The sequence of monarchs is, however, very probably correct. As knowledge increases, more names will be added to fill up the gaps, and dated documents will give the lengths of the reigns. A discussion of the grounds for the dates cannot be given here. The reader may refer to Dr. P. Rost, in the Mittheilungen der Vorderasiatischen Gesellschaft, 1897, No. 2, and Orientalistische Litteratur-Zeitung, 1900, pp. 143, 175, 212. Radau’s Early Babylonian History may be consulted for the earliest dates.
In the early periods, a vertical line between two names denotes that the second was son of the former. This is often all we know, but it is useful to mark the fact, as we cannot then insert other rulers between them. Names printed in capitals are either Sumerian or their true pronunciation is unknown. When these capitals are in Roman type, we know that they were kings or Patesis; when they are printed in italic, we only know that they were the parents of those whose names follow. We do not then know whether they reigned or not.
For Assyrian chronology, see Annals of the Kings of Assyria, by Budge and King, 1902.
WEIGHTS AND MEASURES
The weight of the mina may be reckoned in round numbers as 500 grams.
MEASURES OF CAPACITY
MEASURES OF LENGTH
On other measures see , ii., pp. 197-218. The ell is about half a metre.
MEASURES OF SURFACE
The area of the SAR was one GAR square, or 6 metres square. Areas were also measured by the amount of corn required to sow them, or their average yield, that is by the GUR and ḲA.
MEASURES OF TIME
Further details may be obtained from Zimmern’s Das Princip unserer Zeit-und Raumteilung, in the Berichten d. philolog. histor. Classe d. Königl. Sächs. Gesellschaft der Wissenschaften zu Leipzig. November 14, 1901.
BIBLIOGRAPHY OF THE LATER PERIODS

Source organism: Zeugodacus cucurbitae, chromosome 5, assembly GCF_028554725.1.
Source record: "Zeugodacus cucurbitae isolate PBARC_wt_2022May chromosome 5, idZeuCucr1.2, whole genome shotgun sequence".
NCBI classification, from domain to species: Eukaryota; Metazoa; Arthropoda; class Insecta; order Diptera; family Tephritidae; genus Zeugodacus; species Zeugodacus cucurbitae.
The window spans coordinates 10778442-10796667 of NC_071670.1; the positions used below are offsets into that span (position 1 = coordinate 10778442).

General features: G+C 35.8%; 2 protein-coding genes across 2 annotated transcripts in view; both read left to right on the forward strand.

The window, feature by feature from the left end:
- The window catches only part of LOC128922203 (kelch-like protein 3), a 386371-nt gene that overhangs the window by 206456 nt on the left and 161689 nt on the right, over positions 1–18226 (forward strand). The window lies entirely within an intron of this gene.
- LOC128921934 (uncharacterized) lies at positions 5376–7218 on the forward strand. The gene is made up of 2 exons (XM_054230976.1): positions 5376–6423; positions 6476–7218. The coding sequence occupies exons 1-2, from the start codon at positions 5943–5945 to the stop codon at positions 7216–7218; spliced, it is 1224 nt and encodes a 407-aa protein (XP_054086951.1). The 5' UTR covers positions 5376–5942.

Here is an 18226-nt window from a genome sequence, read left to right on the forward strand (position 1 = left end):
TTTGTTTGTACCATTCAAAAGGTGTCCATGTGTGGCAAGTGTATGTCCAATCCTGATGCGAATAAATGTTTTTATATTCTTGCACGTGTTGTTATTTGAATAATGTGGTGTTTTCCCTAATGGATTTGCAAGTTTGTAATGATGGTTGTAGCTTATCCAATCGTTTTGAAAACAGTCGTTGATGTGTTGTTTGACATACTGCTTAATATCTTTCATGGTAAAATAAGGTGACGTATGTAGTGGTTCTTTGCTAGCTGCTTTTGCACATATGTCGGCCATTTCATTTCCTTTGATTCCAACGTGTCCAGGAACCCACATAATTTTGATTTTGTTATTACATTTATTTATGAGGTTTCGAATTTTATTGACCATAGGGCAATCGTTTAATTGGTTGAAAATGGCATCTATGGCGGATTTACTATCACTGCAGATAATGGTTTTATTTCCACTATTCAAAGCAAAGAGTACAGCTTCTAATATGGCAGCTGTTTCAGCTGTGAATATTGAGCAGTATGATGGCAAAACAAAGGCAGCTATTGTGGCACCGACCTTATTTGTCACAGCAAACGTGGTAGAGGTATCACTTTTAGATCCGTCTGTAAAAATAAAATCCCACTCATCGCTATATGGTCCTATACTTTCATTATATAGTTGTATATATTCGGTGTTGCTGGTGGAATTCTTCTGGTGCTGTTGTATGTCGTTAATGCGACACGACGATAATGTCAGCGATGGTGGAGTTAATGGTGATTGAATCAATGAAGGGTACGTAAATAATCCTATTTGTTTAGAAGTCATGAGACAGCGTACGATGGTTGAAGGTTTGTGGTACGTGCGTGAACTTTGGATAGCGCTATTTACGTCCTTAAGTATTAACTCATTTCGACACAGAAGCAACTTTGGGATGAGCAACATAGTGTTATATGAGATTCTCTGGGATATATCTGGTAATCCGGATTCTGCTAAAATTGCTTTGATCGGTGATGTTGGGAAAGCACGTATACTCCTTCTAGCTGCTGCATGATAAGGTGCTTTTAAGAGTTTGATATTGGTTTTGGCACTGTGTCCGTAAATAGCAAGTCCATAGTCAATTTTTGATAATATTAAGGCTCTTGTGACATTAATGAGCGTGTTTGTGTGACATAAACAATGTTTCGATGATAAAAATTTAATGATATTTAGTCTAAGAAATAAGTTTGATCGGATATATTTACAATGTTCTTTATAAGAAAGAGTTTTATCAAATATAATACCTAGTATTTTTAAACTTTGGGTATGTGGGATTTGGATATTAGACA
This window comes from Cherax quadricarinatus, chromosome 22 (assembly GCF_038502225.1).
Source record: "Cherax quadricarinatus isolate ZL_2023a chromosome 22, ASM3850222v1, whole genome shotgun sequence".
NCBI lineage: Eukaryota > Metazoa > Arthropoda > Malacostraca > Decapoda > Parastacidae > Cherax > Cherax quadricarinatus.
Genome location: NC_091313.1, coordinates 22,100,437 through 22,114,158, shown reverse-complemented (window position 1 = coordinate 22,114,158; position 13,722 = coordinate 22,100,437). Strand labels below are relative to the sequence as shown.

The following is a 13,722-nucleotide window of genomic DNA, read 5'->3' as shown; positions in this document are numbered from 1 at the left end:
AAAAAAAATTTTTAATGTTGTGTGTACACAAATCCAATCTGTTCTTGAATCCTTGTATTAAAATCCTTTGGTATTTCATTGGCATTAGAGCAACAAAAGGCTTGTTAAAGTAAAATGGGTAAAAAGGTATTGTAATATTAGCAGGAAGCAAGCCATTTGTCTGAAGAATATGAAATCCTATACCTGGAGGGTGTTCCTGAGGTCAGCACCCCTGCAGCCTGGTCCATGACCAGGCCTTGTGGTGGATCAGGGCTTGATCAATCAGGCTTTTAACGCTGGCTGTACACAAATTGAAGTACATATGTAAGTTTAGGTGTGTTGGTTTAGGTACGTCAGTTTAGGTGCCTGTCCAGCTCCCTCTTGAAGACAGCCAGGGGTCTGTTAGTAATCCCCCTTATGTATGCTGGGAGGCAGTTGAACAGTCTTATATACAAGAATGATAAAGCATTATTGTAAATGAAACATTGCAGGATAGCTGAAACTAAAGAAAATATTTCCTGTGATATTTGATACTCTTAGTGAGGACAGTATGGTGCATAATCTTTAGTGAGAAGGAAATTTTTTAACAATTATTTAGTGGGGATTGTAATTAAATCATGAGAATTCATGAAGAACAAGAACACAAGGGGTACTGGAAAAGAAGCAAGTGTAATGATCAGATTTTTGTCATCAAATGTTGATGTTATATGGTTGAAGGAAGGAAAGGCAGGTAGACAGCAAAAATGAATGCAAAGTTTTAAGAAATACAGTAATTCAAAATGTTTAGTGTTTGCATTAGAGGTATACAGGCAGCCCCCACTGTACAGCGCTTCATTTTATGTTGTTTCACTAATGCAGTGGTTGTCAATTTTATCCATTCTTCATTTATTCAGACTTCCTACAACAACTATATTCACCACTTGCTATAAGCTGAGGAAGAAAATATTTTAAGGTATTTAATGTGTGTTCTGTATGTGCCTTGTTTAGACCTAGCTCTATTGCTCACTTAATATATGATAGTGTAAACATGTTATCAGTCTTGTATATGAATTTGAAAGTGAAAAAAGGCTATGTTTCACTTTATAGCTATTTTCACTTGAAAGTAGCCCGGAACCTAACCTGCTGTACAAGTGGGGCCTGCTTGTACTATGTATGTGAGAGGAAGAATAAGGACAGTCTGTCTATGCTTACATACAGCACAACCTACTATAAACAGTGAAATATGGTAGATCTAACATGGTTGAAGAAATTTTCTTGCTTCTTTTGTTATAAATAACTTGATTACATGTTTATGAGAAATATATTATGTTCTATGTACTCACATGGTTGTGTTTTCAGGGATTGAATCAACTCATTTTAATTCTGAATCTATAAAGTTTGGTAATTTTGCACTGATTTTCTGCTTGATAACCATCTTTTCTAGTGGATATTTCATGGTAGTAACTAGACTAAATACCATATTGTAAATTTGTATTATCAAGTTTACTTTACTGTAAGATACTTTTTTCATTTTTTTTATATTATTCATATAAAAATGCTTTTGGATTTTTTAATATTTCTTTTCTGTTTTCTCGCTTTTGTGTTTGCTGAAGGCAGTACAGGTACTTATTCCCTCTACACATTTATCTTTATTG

The New Babylonian Empire
Nabopolassar.—Strassmaier published nineteen texts in , iv., pp. 141-45, of which three are transcribed and translated in , iv., pp. 177-81. Dr. Pinches gave another, , iv., p. 14, and another in Peek-Pinches, p. 3. Dr. Moldenke gave nine other texts in his Cuneiform Texts from the Metropolitan Museum of Art, New York.
Nebuchadrezzar II.— Strassmaier published 460 texts in Hefts V.-VI., of the Babylonische Texte, of which thirty-one are transcribed and translated in , iv., pp. 180-201, and forty are discussed in Kohler-Peiser’s Aus Babylonischen Rechtsleben. Two texts are published by Pinches, , iv., p. 38, two more in Peiser’s Babylonische Verträge, six texts from the Liverpool Museum were published by Strassmaier in the Actes du VI. Congrès Internationale des Orientalistes, 1883. Some of the above texts belong, however, to the reign of Nebuchadrezzar III.
Evil-Merodach.— Evetts published twenty-four texts in Babylonische Texte, Heft VI., , of which , iv., pp. 200-3, gives transcriptions and translations of two. Kohler-Peiser discuss eight in Aus Babylonischen Rechtsleben and add one more. Strassmaier published two from the Liverpool Museum in the Actes du VI. Congrès Internationale des Orientalistes, 1883.
Neriglissar.— Evetts published seventy-two texts in Babylonische Texte, Heft VI., , pp. 25-82. Of these four are transcribed and translated in , iv., pp. 202-7 and Kohler-Peiser discussed fourteen in Aus Babylonischen Rechtsleben. In Babylonische Verträge, Peiser published another; and Strassmaier published three from the Liverpool Museum in the Actes du VI. Congrès Internationale des Orientalistes, 1883.
Laborosoarchod.— Evetts published six texts, Babylonische Texte, Heft VI., , pp. 85-90. Of these, one is transcribed and translated in , iv., pp. 206-7. Strassmaier published four in the Actes du VIII. Congrès Internationale des Orientalistes, 1889.
Nabonidus.— Strassmaier published 1134 texts in Babylonische Texte, Heft I.-IV. Of these, , iv., pp. 206-59, gives transcriptions and translations of fifty-six, and three fresh texts from copies by Peiser, Pinches, and Revillout. Kohler-Peiser discuss sixty-five of them in Aus Babylonischen Rechtsleben and add one more. Pinches published two, , iv., pp. 30-41, and four in Peek-Pinches. Dr. Peiser gave another in Keilschriftliche Acten-Stücke, No. 3, two from the British Museum. Strassmaier published six from the Liverpool Museum in the Actes du VI. Congrès Internationale des Orientalistes, 1883. Dr. Moldenke gave forty-two texts in his Cuneiform Texts in the Metropolitan Museum of Art, New York.